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How to remove malware from Chrome on Mac?

Mick Pacholli
Mick Pachollihttps://www.tagg.com.au
Mick created TAGG - The Alternative Gig Guide in 1979 with Helmut Katterl, the world's first real Street Magazine. He had been involved with his fathers publishing business, Toorak Times and associated publications since 1972.  Mick was also involved in Melbourne's music scene for a number of years opening venues, discovering and managing bands and providing information and support for the industry. Mick has also created a number of local festivals and is involved in not for profit and supporting local charities.        

There is a myth that Macs do not get viruses. Not only is it not true, but it also doesn’t even make total sense, because not all of the applications that we use are Apple-made software. For example, it’s common for Mac users to use Chrome. Thus, Chrome, which interacts with the big bad world of the web on a daily basis, isn’t incurable to malware simply because we’re running it on a Mac. 

Chrome malware removal is therefore an important issue on any device that we use Chrome on as it’s always susceptible to viruses. The most common virus to have on Chrome is adware, which is a browser hijacker that takes over Chrome and displays lots of adverts on the user’s screen. It usually does this via a Chrome browser extension. 

Pop-up windows are common symptoms of adware, though hyperlinks are a more pernicious and difficult form of adware that is difficult to spot. Arguably the worst-case scenario is having spyware, which is often hidden in a trojan that begins to steal your personal data, passwords, and everything you type on your keyboard into Chrome. And on that note, let’s look at how to deal with Chrome viruses.

Knowing if there’s a Chrome virus

Besides the obvious implications from the symptoms above, a quick checklist of things to look for is: Chrome running slower than usual, seeing more adverts than usual, a toolbar/extension appears that you don’t remember installing yourself, and applications appearing in your Applications folder that you didn’t install yourself.

Furthermore, it’s also important to know how to avoid getting malware on your Chrome browser. The basic safety advice should be followed, which is to not click on suspicious links in your email (check the exact email address, the link address, and so on). Ensure your Mac firewall is on and keep the Chrome browser app up to date, and finally, keep the Mac itself up to date, as these introduce new security measures to fight new viruses.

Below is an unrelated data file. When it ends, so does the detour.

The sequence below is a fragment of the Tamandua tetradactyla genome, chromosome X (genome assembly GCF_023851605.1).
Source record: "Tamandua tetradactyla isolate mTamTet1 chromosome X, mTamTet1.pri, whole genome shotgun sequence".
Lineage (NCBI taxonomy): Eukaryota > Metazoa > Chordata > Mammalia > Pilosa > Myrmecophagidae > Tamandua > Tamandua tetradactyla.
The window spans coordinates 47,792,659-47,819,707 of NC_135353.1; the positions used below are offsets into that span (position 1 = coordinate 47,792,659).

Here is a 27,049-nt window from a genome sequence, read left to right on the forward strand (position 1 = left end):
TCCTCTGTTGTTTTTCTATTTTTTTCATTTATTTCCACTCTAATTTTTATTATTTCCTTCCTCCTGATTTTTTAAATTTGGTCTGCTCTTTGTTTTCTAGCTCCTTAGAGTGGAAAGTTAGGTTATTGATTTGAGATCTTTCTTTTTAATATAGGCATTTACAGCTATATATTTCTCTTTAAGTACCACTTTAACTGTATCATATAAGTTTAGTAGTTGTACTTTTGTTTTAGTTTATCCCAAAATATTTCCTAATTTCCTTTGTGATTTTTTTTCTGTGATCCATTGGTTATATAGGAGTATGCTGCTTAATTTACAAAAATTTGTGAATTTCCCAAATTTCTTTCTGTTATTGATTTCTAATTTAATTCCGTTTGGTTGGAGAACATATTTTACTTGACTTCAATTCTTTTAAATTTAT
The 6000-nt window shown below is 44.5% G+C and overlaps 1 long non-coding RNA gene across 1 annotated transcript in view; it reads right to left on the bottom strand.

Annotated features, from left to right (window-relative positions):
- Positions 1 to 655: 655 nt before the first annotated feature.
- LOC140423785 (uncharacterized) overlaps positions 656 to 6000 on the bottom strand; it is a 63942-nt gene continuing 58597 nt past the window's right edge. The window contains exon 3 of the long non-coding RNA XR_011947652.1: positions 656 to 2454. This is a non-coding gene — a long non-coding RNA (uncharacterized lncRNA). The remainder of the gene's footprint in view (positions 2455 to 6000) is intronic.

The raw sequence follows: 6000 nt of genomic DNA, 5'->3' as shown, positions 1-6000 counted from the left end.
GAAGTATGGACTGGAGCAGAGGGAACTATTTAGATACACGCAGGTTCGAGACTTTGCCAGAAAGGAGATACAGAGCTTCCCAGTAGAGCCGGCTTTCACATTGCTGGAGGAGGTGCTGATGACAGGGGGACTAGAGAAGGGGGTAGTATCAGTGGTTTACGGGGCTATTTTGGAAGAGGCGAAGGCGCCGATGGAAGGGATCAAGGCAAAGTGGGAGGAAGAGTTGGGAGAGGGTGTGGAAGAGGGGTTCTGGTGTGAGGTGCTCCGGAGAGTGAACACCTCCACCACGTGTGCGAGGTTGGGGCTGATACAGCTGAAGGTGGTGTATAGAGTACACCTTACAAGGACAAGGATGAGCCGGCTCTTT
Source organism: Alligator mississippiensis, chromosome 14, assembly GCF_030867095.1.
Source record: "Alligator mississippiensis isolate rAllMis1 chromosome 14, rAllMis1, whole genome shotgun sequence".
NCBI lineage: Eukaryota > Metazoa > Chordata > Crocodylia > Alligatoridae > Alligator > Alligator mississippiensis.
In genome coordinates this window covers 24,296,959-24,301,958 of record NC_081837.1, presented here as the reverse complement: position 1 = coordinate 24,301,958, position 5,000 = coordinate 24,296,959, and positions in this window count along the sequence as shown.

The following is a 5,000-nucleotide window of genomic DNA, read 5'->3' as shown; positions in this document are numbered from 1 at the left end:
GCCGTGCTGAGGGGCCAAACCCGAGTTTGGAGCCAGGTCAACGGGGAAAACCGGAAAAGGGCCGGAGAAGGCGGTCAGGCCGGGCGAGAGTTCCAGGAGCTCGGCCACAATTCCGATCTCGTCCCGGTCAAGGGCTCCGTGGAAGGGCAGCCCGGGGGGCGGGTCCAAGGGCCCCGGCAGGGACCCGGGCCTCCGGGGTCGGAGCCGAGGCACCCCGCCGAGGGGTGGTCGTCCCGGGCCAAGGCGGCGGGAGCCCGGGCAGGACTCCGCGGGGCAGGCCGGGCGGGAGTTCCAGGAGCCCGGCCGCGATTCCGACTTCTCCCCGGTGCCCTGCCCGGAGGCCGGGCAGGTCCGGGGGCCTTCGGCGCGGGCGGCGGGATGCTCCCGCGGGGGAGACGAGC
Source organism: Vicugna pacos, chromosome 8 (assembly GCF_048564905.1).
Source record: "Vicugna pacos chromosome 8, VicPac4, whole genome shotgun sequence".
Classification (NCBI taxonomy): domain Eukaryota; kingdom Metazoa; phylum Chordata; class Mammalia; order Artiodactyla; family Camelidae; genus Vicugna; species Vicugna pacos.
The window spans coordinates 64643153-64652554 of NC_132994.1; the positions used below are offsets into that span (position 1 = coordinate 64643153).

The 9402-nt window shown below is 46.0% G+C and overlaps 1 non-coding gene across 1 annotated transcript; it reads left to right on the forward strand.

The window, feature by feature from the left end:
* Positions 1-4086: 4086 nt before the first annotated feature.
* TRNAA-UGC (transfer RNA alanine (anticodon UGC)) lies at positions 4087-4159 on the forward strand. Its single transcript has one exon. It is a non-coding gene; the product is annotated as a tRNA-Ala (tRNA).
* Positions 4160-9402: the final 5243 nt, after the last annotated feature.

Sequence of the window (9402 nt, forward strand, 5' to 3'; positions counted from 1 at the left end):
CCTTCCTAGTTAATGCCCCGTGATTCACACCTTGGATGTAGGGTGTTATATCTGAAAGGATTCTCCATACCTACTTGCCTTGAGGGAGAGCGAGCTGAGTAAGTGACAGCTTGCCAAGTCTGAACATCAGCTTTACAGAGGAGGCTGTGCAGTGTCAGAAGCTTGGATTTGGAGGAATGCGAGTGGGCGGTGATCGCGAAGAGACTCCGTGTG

You could also check to see which apps have too many permissions by heading into Application Permissions in the settings or via 3rd party anti-virus software. 

Removing Adware from Chrome

Besides using anti-virus software that can automatically scan and clean the Mac, there are some manual methods of removing viruses.

Uninstalling Apps

Head to the Finder window, go to Applications, and assess if there are any applications that you cannot identify or download yourself. Upon spotting one, delete the app into Trash, then clear your trash. Also, remove any files associated with the app, too

Reset Chrome and Delete Extensions

The next step is to remove any suspicious Chrome extensions because this is a common way adware is used. Do this by going to More in the top right (in Chrome), More Tools, Extensions, and remove any suspicious extensions. 

Reset Chrome settings

Click on the More icon again, head to Settings, click Advanced, and scroll down to press Reset settings.

Otherwise, you can reset your search engine and homepage manually, which may have been changed from the adware.

Mick Pacholli

Mick created TAGG - The Alternative Gig Guide in 1979 with Helmut Katterl, the world's first real Street Magazine. He had been involved with his fathers publishing business, Toorak Times and associated publications since 1972.  Mick was also involved in Melbourne's music scene for a number of years opening venues, discovering and managing bands and providing information and support for the industry. Mick has also created a number of local festivals and is involved in not for profit and supporting local charities.        

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